|Year : 2022 | Volume
| Issue : 1 | Page : 41-43
Mucor keratitis versus Pythium keratitis: A clinical and microbiological dilemma
Pratima Vishwakarma1, Bhupesh Bagga1, Savitri Sharma2
1 Cornea Institute, L V Prasad Eye Institute, Hyderabad, Telangana, India
2 Jhaveri Microbiology Centre, L V Prasad Eye Institute, Hyderabad, Telangana, India
|Date of Submission||29-Mar-2021|
|Date of Acceptance||12-Jul-2021|
|Date of Web Publication||07-Jan-2022|
Dr. Bhupesh Bagga
The Cornea Institute, L V Prasad Eye Institute, L V Prasad Marg, Banjara Hills, Hyderabad, Telangana - 500 034
Source of Support: None, Conflict of Interest: None
In the pre-COVID-19 (coronavirus disease 2019) times, a 68-year-old male presented with complaints of decreased vision and whitish discoloration of the right eye. On slit-lamp examination, there was a whitish infiltrate with fuzzy margins measuring 7 mm × 6.5 mm along with <1 mm hypopyon. On microbiological examination of the corneal scraping, KOH (potassium hydroxide) + CFW (calcofluor white stain) mount revealed aseptate, broad, fungal filaments that were initially interpreted as Pythium species, but the growth on the culture was of Mucor species. The patient was managed with antifungal medications. On further follow-up, a complete resolution of the keratitis was achieved. This case highlights the importance of smear and culture correlation in such cases where the filaments of Mucor species closely mimick that of the Pythium species on microscopic examination of corneal scraping.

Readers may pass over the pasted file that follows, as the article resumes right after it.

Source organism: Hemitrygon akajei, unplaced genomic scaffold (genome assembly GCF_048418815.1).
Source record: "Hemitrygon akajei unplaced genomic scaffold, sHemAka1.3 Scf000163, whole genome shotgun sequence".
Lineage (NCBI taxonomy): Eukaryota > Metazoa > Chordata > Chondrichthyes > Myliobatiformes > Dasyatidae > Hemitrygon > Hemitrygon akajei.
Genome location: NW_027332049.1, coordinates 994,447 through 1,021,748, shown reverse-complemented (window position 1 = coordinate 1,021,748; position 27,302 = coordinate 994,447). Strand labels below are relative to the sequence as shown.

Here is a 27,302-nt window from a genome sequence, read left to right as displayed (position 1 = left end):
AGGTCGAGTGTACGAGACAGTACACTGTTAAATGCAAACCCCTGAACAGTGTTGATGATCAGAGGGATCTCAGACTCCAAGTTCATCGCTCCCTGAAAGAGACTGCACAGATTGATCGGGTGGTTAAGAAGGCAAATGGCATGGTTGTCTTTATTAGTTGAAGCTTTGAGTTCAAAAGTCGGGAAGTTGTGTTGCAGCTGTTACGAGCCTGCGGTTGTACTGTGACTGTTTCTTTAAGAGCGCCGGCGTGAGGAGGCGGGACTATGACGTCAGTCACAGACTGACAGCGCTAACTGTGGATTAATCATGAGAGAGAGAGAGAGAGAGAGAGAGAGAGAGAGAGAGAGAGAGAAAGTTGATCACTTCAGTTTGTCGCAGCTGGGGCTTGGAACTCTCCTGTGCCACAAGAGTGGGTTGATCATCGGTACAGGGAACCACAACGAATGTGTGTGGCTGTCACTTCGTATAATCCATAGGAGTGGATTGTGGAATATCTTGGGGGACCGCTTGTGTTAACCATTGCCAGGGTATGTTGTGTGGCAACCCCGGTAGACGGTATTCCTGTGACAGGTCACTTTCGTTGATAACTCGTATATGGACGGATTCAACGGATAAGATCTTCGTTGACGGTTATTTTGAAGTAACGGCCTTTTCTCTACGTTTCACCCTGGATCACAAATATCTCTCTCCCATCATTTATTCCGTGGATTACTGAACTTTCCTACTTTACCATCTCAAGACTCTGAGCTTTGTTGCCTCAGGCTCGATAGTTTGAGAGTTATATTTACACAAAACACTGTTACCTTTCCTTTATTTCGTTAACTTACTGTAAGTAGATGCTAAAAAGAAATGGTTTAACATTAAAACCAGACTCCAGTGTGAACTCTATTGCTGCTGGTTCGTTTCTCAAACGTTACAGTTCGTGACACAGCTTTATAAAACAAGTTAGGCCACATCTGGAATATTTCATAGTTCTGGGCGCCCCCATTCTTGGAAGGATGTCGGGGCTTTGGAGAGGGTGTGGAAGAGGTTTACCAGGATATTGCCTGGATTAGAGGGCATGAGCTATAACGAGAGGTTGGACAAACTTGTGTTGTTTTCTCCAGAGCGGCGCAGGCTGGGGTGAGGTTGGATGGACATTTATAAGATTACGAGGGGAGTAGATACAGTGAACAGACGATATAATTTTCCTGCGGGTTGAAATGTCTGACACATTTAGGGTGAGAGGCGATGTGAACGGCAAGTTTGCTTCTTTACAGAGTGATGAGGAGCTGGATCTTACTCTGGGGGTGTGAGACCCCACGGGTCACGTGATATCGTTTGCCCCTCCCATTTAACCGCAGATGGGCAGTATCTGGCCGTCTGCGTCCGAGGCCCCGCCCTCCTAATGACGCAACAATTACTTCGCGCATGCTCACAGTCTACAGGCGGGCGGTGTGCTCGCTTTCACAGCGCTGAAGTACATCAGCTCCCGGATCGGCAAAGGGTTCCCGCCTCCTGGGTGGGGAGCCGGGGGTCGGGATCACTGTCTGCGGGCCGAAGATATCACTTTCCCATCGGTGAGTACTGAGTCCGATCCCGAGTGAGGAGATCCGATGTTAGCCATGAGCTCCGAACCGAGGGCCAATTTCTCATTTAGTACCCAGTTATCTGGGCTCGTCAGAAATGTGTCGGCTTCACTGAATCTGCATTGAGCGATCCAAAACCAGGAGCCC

Keywords: Mucor keratitis, Pythium keratitis, Aseptate filaments
|How to cite this article:|
Vishwakarma P, Bagga B, Sharma S. Mucor keratitis versus Pythium keratitis: A clinical and microbiological dilemma. Indian J Ophthalmol Case Rep 2022;2:41-3
|How to cite this URL:|
Vishwakarma P, Bagga B, Sharma S. Mucor keratitis versus Pythium keratitis: A clinical and microbiological dilemma. Indian J Ophthalmol Case Rep [serial online] 2022 [cited 2022 Jan 28];2:41-3. Available from: https://www.ijoreports.in/text.asp?2022/2/1/41/334972
Keratitis caused by Mucor, a nonseptate filamentous fungus (class – Mucormycetes, order – Mucorales, and family – Mucoraceae), is a rarely reported entity. Microscopically, these can be confused with Pythium.
| Case Report|| |
A 68-year-old male presented with complaints of decreased vision (perception of hand movement) and whitish discoloration of the right eye since 2 days. Slit-lamp examination showed a 7 mm × 6.5 mm whitish corneal infiltrate with fuzzy margins and streak hypopyon [Figure 1]a. KOH (potassium hydroxide) + CFW (calcofluor white stain) mount revealed aseptate, broad, hyaline filaments with ribbon-like folds [Figure 2]a similar to the Pythium species [Figure 2]b under fluorescence microscope. Later white cottony colonies grew on blood agar and Sabouraud dextrose agar (SDA), completely filling the SDA bottle, suggestive of Mucorales [Figure 3]a, [Figure 3]b. Over 2 weeks, there were tiny gray dots on the cottony surface. Lactophenol cotton blue mount showed broad, aseptate, hyaline hyphae and sporangiophores bearing bulb-like sporangia filled with oblong spores and columella in the center and collarette at the base, consistent with the Mucor species [Figure 3]c, [Figure 3]d. Natamycin 5% eyedrops hourly and oral ketoconazole 200 mg twice daily were started. There was no COVID-19 (coronavirus disease 2019) association. Because the random blood sugar was raised (446 mg/dL), consultation of the diabetologist was taken. Visual acuity improved to 20/80 within 81 days of medical management and follow-up of 1½ years [Figure 1]b.